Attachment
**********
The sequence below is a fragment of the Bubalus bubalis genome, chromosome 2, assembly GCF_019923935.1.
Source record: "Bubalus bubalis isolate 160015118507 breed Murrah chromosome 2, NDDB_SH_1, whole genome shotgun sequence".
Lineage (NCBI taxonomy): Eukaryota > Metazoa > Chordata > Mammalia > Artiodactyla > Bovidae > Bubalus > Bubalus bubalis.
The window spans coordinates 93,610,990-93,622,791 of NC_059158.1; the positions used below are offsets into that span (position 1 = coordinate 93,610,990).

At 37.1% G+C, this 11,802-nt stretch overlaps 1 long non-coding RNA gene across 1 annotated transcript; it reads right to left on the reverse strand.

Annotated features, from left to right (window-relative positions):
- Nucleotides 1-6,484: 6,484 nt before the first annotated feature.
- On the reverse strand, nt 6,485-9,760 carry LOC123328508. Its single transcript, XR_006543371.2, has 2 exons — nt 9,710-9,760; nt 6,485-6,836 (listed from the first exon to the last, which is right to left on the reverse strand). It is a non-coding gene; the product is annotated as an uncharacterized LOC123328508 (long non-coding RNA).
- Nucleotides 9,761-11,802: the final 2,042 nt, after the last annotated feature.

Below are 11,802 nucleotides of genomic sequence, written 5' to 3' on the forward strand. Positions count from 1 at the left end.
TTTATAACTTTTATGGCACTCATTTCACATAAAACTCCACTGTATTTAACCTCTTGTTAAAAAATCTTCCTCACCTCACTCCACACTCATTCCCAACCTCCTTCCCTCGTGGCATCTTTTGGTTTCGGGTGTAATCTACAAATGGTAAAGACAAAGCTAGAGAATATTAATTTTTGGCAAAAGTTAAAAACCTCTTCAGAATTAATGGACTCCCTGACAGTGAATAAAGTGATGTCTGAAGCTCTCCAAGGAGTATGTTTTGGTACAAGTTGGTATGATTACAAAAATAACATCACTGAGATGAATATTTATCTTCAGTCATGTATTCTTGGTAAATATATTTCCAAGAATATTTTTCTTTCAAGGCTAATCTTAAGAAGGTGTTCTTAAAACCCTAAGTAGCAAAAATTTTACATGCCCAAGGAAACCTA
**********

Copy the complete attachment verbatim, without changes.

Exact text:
The sequence below is a fragment of the Bubalus bubalis genome, chromosome 2, assembly GCF_019923935.1.
Source record: "Bubalus bubalis isolate 160015118507 breed Murrah chromosome 2, NDDB_SH_1, whole genome shotgun sequence".
Lineage (NCBI taxonomy): Eukaryota > Metazoa > Chordata > Mammalia > Artiodactyla > Bovidae > Bubalus > Bubalus bubalis.
The window spans coordinates 93,610,990-93,622,791 of NC_059158.1; the positions used below are offsets into that span (position 1 = coordinate 93,610,990).

At 37.1% G+C, this 11,802-nt stretch overlaps 1 long non-coding RNA gene across 1 annotated transcript; it reads right to left on the reverse strand.

Annotated features, from left to right (window-relative positions):
- Nucleotides 1-6,484: 6,484 nt before the first annotated feature.
- On the reverse strand, nt 6,485-9,760 carry LOC123328508. Its single transcript, XR_006543371.2, has 2 exons — nt 9,710-9,760; nt 6,485-6,836 (listed from the first exon to the last, which is right to left on the reverse strand). It is a non-coding gene; the product is annotated as an uncharacterized LOC123328508 (long non-coding RNA).
- Nucleotides 9,761-11,802: the final 2,042 nt, after the last annotated feature.

Below are 11,802 nucleotides of genomic sequence, written 5' to 3' on the forward strand. Positions count from 1 at the left end.
TTTATAACTTTTATGGCACTCATTTCACATAAAACTCCACTGTATTTAACCTCTTGTTAAAAAATCTTCCTCACCTCACTCCACACTCATTCCCAACCTCCTTCCCTCGTGGCATCTTTTGGTTTCGGGTGTAATCTACAAATGGTAAAGACAAAGCTAGAGAATATTAATTTTTGGCAAAAGTTAAAAACCTCTTCAGAATTAATGGACTCCCTGACAGTGAATAAAGTGATGTCTGAAGCTCTCCAAGGAGTATGTTTTGGTACAAGTTGGTATGATTACAAAAATAACATCACTGAGATGAATATTTATCTTCAGTCATGTATTCTTGGTAAATATATTTCCAAGAATATTTTTCTTTCAAGGCTAATCTTAAGAAGGTGTTCTTAAAACCCTAAGTAGCAAAAATTTTACATGCCCAAGGAAACCTA